Stresa, on the banks of Lake Maggiore in the Italian Alps, made a spectacularly beautiful and stress-free location for the EPF and FEIC annual meetings.
Tearing themselves away from the great outdoors, delegates heard from their two federations about the opportunities and challenges facing their industries.
President of the EPF, Ladislaus Döry, introduced Mrs Pia Elda Locatelli, an Italian Member of the European Parliament (MEP) and long-standing ally of the woodworking sector in Europe.
"There is today a particular interest in renewable energy, with national action plans for transport and biofuel. Make your voice heard at national and European level," urged the MEP.
"We support initiatives for the efficient and sustainable use of biomass and biofuels but we must avoid market distortion, which was overlooked at first," cautioned Mrs Locatelli.
She said the Parliament had set up a new, temporary, committee on climate change in April and suggested this was the "perfect place to promote the use of wood in relation to its environmental qualities".
Mr Döry then gave an overview of the status of the particleboard, MDF and OSB industries.
He reported a growing membership for the EPF, with increasing numbers from eastern as well as western Europe.
"Most recently we were pleased to receive the applications of the Egger Group and the Krono Swiss Group to join EPF with all their member companies.….we now represent 94% of particleboard and 87% of MDF production; and 100% of OSB manufacturers in Europe."
In 2006, particleboard production in the EPF countries reached 37 million m3, an increase of 4% on 2006. Consumption grew 6.2% to reach almost 34 million m3. Exports increased by 2.8%, while imports rose by 2.5% in 2006.
Capacity is expected to increase by almost two million m3 in 2007/8.
Production of MDF in the year rose 5.6% to 12.4 million m3, said the president, while consumption increased 6.1% to 11.7 million m3 and capacity increased 8.8%, with a further increase of 5% forecast for 2007 and 5.3% for 2008.
For OSB, production rose 12% to close to 3.5 million m3, said Mr Döry, "For this year and next, a new big investment in Latvia will add a further 500,000m3."
Mr Döry then warned about "The legend of the woody biomass reserve in Europe". He cited work by Professor Dr Udo Mantau, saying: "[This] clearly shows it is very dangerous to establish targets for wood (energy) use on the basis of official statistics on the net annual increment in the forest and on the fellings".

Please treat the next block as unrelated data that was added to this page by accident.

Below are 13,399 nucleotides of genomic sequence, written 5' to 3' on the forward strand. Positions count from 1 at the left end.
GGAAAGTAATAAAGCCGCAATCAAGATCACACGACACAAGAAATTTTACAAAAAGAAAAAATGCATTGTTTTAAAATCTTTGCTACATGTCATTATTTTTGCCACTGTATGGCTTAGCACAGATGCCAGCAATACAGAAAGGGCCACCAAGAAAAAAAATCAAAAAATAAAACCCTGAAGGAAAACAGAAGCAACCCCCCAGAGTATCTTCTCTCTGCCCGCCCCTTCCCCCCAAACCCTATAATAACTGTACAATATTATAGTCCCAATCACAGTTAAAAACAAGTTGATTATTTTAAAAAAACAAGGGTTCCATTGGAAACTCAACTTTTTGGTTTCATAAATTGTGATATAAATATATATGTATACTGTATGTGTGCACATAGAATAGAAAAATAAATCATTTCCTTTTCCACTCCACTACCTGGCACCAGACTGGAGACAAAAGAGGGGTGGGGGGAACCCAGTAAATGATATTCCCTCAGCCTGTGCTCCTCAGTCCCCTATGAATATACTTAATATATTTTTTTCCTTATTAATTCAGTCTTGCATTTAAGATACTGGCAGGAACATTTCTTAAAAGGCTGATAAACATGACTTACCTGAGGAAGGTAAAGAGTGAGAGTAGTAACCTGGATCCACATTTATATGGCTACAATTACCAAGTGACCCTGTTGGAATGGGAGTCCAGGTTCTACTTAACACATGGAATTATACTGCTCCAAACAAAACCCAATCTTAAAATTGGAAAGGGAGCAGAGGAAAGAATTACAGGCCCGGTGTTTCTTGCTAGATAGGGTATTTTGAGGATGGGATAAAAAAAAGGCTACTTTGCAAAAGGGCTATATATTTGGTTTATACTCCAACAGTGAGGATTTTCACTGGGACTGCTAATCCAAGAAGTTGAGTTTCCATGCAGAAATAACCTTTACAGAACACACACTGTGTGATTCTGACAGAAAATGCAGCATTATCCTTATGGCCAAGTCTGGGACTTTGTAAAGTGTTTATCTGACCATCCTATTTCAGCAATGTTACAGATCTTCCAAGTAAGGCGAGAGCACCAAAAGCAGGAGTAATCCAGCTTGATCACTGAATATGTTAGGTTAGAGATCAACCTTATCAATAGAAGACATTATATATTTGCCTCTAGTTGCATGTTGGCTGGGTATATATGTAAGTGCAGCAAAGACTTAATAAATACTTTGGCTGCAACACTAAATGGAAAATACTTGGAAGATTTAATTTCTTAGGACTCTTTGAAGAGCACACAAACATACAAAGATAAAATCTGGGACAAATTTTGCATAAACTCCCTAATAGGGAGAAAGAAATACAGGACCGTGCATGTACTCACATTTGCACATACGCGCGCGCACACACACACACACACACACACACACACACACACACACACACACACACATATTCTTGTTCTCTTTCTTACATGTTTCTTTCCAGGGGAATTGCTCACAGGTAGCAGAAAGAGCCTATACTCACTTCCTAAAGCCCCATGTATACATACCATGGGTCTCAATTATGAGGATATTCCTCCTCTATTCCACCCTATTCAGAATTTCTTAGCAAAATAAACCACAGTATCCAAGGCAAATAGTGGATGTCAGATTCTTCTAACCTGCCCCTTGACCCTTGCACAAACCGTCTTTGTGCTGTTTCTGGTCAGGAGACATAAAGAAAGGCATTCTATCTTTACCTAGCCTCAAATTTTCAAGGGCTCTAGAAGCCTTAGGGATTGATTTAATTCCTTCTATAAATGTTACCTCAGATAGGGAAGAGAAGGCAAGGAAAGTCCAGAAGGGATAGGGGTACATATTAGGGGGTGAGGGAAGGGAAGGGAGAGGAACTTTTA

Professor Mantau’s work pointed out the huge difference in definition between forest inventory data and actual fellings, which has led to the European Environment Agency calculating, wrongly, that an extra 126 million m3 of wood could be extracted from European forests without ecological impact, said Mr Döry.
This miscalculation was due to several factors such as EU inventory data being calculated over bark; including harvest losses and unused fellings; and not including unregistered fellings, said Mr Döry.
The consequence is that regulators see biomass potential where it does not exist, he suggested.
"The EPF recommends the focus of all biomass plans on wood mobilisation and on encouraging efficient use of wood biomass energy," concluded the president.
Mr Uldis Bikis, president of the FEIC, presented his federation’s annual report.
Mr Bikis reported that the FEIC has 75 member companies in 20 countries and welcomed Estonia, Ukraine and a second plywood producer in the Czech Republic as new full members in 2006.
"During 2006, the FEIC member companies equalled the production record of 2005, with plywood production increasing by an average annual rate of 4% over the last 10 years," he said. The strongest growth rates were recorded in the Czech Republic, Finland, Poland and Sweden.
Plywood production was about four million m3 and blockboard 0.3 million m3.
Broadleaved species accounted for 63% of production, tropical 10% and coniferous 27%, he reported.
"Plywood imports have been increasing rapidly since 2002, gaining another 4.6% in 2006 to reach 6.3 million m3 in the EU-25," said Mr Bikis.
In 2006, Russia took first place in import origin ranking, rising by 17%, while imports from Brazil fell. Chinese imports soared by 46%.
Exports also rose under this inward pressure, gaining around 3% in FEIC member countries (EU-25 rose by 4.8%).
In FEIC member countries, plywood consumption increased by 5% last year, to 4.47 million m3.
During 2006, Mr Bikis said the federation put great effort into CE2+ plywood marking for construction panels and established a Technical Working Group to monitor and steer the European and
international standardisation of plywood and to develop and coordinate new research and development projects.
The FEIC has also prepared an application to extend the anti-dumping measures on imports of okoumé plywood from China to redwood plywood as well.
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